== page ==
Private loans: Private lenders offer much wider variability in repayment terms. Periods can range from 5 to 20 years, and some lenders even offer longer extensions.

NBFC loans (India): Repayment periods for NBFC loans in India typically fall within 7-15 years, including the moratorium period after studies.


Education Loan Repayment Methods

Now that you have determined the number of EMIs required to repay your education loan, it is crucial to understand the various methods and modes of payment available to you. Many students are unaware of early payment options, which often result in extended repayment tenures with high-interest rates. Here is a comprehensive list of education loan repayment methods:


1. Education Loan EMI:

The most common and organised method of repayment is through EMIs (Easy Monthly Installments). EMIs consist of fixed amounts decided at the time of loan disbursement, which students pay on a monthly basis. The EMI includes both the student loan interest and a portion of the principal loan amount. By paying higher EMIs, a larger portion goes towards reducing the principal amount, resulting in faster loan repayment.

2. Education Loan Part-Payment:

Students have the option to make lump-sum payments at regular intervals, in addition to the EMIs, to expedite the repayment process and reduce the total interest liability. Some banks may charge a processing fee for part payments, and there may be limits on the maximum amount allowed for part payment. It is advisable to consider part-payment only if you have a consolidated amount that is significantly higher than your monthly EMI.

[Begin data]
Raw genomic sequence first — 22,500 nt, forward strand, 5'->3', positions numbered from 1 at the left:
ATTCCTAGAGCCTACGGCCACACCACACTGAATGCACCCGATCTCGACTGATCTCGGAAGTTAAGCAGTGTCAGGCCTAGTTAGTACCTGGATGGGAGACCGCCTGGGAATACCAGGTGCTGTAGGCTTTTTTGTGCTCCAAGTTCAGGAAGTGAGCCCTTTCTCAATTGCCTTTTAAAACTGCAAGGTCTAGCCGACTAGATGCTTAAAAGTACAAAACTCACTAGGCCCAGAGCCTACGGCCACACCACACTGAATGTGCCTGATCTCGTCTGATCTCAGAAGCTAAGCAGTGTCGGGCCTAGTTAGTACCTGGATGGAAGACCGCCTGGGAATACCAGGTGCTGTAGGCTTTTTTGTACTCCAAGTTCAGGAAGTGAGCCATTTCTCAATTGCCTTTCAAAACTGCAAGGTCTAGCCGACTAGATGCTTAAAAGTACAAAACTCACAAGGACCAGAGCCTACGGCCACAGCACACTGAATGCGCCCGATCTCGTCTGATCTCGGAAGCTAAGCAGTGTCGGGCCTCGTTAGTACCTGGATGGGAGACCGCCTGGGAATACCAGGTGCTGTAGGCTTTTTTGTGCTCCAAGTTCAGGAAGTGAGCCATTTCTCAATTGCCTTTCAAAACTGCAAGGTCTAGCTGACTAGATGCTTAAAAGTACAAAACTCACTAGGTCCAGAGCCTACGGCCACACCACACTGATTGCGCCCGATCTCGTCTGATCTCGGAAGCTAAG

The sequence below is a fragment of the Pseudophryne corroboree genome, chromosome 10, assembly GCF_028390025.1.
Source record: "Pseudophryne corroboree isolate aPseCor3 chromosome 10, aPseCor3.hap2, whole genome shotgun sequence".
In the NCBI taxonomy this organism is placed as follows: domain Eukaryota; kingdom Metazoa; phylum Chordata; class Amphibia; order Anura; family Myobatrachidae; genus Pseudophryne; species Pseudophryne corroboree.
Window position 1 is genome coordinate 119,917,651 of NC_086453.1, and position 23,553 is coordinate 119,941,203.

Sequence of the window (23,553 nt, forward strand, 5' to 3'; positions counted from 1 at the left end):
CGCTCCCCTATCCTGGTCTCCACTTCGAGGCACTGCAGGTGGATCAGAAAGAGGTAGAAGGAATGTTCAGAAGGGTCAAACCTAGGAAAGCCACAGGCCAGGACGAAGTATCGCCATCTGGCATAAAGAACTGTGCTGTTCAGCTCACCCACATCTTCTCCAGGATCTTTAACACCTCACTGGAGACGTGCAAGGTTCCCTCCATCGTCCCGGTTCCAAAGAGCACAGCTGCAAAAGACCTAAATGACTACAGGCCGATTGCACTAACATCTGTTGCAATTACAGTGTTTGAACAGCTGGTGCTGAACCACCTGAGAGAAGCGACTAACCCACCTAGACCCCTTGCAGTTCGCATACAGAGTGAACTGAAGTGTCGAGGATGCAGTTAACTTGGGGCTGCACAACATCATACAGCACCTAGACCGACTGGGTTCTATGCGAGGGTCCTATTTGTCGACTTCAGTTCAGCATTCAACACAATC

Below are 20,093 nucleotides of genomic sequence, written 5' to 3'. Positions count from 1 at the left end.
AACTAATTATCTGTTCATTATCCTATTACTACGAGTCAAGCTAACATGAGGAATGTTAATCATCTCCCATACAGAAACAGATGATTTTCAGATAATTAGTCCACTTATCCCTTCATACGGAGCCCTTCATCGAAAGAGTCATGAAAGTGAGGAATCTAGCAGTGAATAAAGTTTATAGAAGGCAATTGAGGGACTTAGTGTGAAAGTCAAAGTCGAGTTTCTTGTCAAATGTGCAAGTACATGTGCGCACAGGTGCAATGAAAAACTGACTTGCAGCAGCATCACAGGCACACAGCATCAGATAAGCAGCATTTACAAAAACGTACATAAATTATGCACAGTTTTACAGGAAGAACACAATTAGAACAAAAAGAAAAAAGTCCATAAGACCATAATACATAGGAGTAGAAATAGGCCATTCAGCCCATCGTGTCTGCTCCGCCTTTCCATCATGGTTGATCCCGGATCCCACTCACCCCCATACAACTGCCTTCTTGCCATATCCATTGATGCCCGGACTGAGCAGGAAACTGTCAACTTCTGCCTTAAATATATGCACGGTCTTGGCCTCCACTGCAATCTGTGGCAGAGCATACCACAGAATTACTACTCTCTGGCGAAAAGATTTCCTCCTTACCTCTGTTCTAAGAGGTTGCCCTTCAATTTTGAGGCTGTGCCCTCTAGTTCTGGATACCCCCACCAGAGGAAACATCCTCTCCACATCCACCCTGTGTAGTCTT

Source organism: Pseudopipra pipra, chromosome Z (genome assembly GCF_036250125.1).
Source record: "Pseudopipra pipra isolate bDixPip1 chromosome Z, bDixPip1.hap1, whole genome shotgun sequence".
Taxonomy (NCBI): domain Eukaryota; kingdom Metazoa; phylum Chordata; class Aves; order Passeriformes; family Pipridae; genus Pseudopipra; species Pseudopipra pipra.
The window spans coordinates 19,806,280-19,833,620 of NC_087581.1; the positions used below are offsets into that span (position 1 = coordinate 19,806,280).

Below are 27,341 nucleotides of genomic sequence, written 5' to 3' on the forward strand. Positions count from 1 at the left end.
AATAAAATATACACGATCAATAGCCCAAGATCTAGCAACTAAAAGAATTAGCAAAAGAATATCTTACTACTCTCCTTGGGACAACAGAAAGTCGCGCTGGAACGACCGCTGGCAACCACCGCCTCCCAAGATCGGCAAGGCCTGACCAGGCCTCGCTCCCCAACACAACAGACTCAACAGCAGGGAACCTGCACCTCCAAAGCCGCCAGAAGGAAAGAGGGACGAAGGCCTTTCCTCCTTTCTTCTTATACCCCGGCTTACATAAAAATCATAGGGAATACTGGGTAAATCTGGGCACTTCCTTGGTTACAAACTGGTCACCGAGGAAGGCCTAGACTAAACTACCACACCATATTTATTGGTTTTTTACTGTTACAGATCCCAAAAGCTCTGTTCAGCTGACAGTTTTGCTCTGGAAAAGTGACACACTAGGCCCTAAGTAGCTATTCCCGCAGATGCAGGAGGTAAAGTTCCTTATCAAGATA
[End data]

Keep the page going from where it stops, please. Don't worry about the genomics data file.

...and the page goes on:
3. Education Loan Pre-payment Or Foreclosure:

Students who have the opportunity to repay the entire loan amount at once can opt for education loan pre-payment or foreclosure. While most banks are obligated to offer this service, some may still charge a processing fee. Repaying the loan in full eliminates the monthly interest payments and reduces the overall cost of the loan. A loan stretched over a long period accrues more EMIs, resulting in higher interest payments. Pre-paying the loan with a nominal processing fee is often a better choice compared to paying a large amount of interest over an extended period.


Different Education Loan Repayment Plans

You can pay your education loan with flexible repayment plans provided by the banks. These loans let you pay as you earn. This  includes the following: 

1. Standard Repayment Plan: This is the default repayment plan for federal student loans. It involves fixed monthly payments over a 10-year period.

2. Graduated Repayment Plan: Payments start lower and then increase, typically every two years. This plan is suitable for borrowers who expect their income to rise over time.

3. Income-Driven Repayment Plans: Plans like Income-Based Repayment (IBR), Pay As You Earn (PAYE), and Revised Pay As You Earn (REPAYE) base monthly payments on your income and family size. They can be suitable if you have a lower income or high debt relative to your income.